What information can you not get through CAN bus?

In general, CAN bus cannot access certain parameters that are manufacturer-specific such as:

  • Fuel Consumption
  • Power Takeoff
  • Seatbelt Status
  • Proprietary bus data

Additionally, the use of CAN bus interface as a primary power source is severely limited.

Fuel Consumption

JBUS options for determining fuel consumption include Engine Trip Fuel or Trip Fuel (Gaseous). It’s important to note that both of these parameters will generate estimates—good estimates, but estimates nonetheless.

For OBDs, the choices are far more limited. There is no Fuel Consumed PID, so GPS trackers must use other methods to arrive at a fuel consumption estimation. (Like JBUS, there is no way to exactly measure how much fuel was used.) One popular method uses the Mass Airflow Rate to calculate running fuel usage, which is then added to arrive at a total fuel usage figure for a trip. This calculation requires knowledge of the air-to-gasoline ratio needed to sustain combustion, which is different for different fuel types (diesel, propane, gasoline, others).

The Mass Airflow Rate calculation also needs to account for variables like ambient temperature, fuel temperature, and other factors. Adding further complication to this exercise is the fact that certain OEMs (Ford, for example) do not reliably provide Mass Airflow Rate as a data source in all models/years.

Another option is to use Fuel Flow Rate), but this is even less commonly reported than Mass Airflow Rate.

Some years ago, Tenna faced a situation in a customer’s fleet where some Ford 2012 F-150 pick-up trucks reported fuel consumption directly, but others within that same make/model/year did not. The issue was traced to the truck OEM’s spotty support of Mass Airflow Rate.

As you can see, fuel consumption via CAN bus can be estimated on some assets but is not a reliable data point for CAN bus.

PTO (Power Take Off)

Power Take Off UI on the Tenna PlatformMany equipment types that are physically capable of PTO will report the PTO state or time of operation via their CAN bus interface, but many others will not. Typically, assets that are older than 2014 do not have this functionality.

Equipment with aftermarket PTO devices generally do not report their PTO state over the CAN bus. Also, even for those types of equipment that do report PTO over CAN bus, some only report accumulated PTO time versus the state of the PTO, requiring calculations to determine the current state. For others, only PTO state is reported, requiring the tracker to calculate the PTO time.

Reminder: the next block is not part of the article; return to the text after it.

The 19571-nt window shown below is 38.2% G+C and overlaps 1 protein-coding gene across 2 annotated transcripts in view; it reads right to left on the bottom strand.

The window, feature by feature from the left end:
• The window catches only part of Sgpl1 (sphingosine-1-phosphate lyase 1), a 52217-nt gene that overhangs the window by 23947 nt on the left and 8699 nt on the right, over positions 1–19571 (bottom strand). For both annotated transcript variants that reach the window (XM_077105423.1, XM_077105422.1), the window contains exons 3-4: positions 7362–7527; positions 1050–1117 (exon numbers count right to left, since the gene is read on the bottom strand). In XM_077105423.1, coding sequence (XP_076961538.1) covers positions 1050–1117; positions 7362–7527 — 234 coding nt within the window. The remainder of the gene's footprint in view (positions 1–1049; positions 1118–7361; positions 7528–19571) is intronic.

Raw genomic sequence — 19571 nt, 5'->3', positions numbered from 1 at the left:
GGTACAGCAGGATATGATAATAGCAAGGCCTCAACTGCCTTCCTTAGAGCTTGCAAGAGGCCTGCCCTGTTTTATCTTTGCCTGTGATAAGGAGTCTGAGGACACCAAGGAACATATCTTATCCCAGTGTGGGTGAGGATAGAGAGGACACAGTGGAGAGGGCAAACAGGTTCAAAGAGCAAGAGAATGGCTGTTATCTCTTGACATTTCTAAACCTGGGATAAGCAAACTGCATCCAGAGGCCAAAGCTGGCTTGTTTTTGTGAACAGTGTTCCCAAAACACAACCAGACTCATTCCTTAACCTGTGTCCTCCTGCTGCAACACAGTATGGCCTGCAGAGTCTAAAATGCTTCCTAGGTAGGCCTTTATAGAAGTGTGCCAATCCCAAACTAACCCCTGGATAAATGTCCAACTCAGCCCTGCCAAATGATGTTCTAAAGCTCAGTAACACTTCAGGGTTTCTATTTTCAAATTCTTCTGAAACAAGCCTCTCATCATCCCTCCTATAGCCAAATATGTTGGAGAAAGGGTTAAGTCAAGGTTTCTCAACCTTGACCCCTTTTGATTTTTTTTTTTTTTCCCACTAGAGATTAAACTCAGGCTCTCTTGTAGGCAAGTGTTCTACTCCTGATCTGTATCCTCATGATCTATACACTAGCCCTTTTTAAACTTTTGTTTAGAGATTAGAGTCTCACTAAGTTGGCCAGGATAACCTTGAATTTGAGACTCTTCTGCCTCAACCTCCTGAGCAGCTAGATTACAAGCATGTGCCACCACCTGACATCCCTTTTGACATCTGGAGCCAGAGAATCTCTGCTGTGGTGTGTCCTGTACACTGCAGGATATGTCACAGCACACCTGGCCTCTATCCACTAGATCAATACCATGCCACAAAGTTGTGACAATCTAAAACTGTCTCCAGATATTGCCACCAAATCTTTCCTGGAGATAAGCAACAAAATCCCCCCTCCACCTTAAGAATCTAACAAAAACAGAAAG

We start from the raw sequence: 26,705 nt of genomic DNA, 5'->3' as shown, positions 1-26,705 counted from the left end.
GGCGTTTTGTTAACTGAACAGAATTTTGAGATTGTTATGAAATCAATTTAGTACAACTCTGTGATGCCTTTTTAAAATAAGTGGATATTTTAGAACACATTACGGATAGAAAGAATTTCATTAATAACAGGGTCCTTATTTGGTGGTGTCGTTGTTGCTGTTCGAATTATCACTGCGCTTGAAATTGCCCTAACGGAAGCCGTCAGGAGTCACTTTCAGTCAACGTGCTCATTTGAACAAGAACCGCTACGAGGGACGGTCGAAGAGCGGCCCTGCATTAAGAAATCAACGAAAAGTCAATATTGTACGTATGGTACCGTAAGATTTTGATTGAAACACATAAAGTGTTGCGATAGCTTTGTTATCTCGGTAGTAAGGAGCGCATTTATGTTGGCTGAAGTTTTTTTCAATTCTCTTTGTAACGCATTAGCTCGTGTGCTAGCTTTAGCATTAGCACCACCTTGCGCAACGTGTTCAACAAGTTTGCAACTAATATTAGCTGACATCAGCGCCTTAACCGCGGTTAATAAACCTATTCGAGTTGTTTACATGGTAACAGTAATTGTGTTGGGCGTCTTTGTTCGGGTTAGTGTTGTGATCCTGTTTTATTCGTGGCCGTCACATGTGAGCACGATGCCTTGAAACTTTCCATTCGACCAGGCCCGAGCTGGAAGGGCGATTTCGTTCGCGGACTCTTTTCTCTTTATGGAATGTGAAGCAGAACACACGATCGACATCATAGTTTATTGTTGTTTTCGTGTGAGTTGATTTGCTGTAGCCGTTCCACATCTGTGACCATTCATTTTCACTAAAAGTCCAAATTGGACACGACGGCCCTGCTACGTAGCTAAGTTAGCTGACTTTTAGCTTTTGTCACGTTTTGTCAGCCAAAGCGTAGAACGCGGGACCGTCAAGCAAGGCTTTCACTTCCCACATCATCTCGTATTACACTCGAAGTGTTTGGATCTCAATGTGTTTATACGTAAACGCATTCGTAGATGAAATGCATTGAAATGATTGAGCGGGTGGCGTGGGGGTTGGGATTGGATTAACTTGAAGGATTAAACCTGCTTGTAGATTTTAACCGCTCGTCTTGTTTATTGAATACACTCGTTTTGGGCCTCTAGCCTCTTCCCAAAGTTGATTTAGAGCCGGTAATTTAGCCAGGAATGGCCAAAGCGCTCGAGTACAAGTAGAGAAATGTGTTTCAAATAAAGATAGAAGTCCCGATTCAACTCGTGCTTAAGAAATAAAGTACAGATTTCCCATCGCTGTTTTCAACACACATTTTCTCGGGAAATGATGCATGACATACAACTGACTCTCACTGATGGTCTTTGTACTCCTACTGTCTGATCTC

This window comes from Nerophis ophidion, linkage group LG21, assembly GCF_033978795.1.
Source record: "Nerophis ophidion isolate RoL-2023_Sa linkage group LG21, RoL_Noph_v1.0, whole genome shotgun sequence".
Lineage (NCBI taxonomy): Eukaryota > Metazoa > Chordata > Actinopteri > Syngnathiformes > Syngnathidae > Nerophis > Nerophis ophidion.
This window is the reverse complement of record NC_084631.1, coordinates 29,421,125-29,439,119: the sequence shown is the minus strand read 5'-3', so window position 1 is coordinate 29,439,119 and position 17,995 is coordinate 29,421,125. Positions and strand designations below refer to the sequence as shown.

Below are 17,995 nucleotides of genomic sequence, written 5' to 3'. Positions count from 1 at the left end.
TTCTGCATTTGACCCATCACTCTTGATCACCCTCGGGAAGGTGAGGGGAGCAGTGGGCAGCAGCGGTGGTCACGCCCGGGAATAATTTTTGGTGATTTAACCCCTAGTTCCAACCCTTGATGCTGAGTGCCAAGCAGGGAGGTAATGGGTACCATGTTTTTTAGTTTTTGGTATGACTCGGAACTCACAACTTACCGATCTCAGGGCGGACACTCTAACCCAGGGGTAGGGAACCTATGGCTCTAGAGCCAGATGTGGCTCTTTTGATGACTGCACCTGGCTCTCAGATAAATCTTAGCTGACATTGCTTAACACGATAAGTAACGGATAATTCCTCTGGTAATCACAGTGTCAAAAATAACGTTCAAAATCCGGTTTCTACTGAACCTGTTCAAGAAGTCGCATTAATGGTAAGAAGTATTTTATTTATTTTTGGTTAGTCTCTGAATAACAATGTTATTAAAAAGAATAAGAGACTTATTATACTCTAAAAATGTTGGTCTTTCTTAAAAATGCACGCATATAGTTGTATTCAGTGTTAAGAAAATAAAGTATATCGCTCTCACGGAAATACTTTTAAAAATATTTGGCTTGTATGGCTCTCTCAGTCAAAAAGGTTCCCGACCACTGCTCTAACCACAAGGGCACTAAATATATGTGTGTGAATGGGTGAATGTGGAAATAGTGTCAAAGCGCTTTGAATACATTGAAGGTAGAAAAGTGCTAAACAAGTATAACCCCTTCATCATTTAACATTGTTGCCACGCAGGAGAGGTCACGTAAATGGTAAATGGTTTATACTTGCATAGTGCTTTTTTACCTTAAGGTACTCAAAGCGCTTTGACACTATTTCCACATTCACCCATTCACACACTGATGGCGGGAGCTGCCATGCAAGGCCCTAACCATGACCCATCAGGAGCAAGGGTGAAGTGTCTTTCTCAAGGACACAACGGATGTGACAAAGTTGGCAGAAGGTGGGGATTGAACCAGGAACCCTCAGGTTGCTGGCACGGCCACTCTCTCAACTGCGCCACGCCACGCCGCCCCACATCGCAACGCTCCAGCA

A tracker must be able to properly select the appropriate data processing method given the available data source, and this must be done carefully to ensure accurate results.

Like fuel consumption, PTO is therefore not a reliable data point for CAN bus.

Seatbelt State

Seatbelt state is another parameter most OEMs do not broadcast over CAN bus. Indeed, there is no standard OBD PID that reveals seatbelt status. For JBUS, there are SPNs for this purpose, but they are only available if provided by the OEM equipment.

No PID nor any SPN is ever guaranteed to be available in any equipment.

Proprietary Bus Formats

Some vehicle/equipment OEMs (such as Liebherr, John Deere, Komatsu, and others) employ a proprietary variation of CAN bus that issues codes that are not compliant with the general JBUS SPNs. As a result, these parameters are not visible to code scanners, dataloggers, or asset trackers. Some manufacturers do provide an alternate JBUS port on certain trim levels of their equipment, but these implementations generally provide only a small subset of the parameters available from the equipment’s proprietary port.

Standard code readers, dataloggers, and asset trackers have only limited visibility to many equipment’s operating parameters, if any at all.

Picking the right tracker for the right asset is key to making the most of your equipment’s CAN bus protocols. Tenna’s team can help you choose the right combination for your operations. Take a look at our options and book a demo to find the right fit for you.

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About Frank Rodriguez

Frank is Hardware Engineering Manager at Tenna LLC, headquartered in Edison, NJ. Over the last four years, Frank has worked tirelessly to build Tenna’s tracker ecosystem to enable customers to Find More value in their mixed fleet assets. Leveraging contacts across industry, and vast experience in the electronics industry, Frank brings new ideas, opportunities and capabilities to Tenna’s growing list of asset trackers, and tirelessly works with Tenna’s customer success personnel to bring that value to our customers. Frank has worked in a variety of technical settings, from Consumer Electronics to Biotechnology, Toys to Satellite Radio, and in his 35 years in electronics has always striven to not only make the best – but to share the experience with others. More recently, Frank mentors students, sharing his experience and inspiring our young engineers of tomorrow. Frank lives in picturesque Bordentown, NJ close by the Delaware River. He enjoys gardening, nature and gourmet cooking.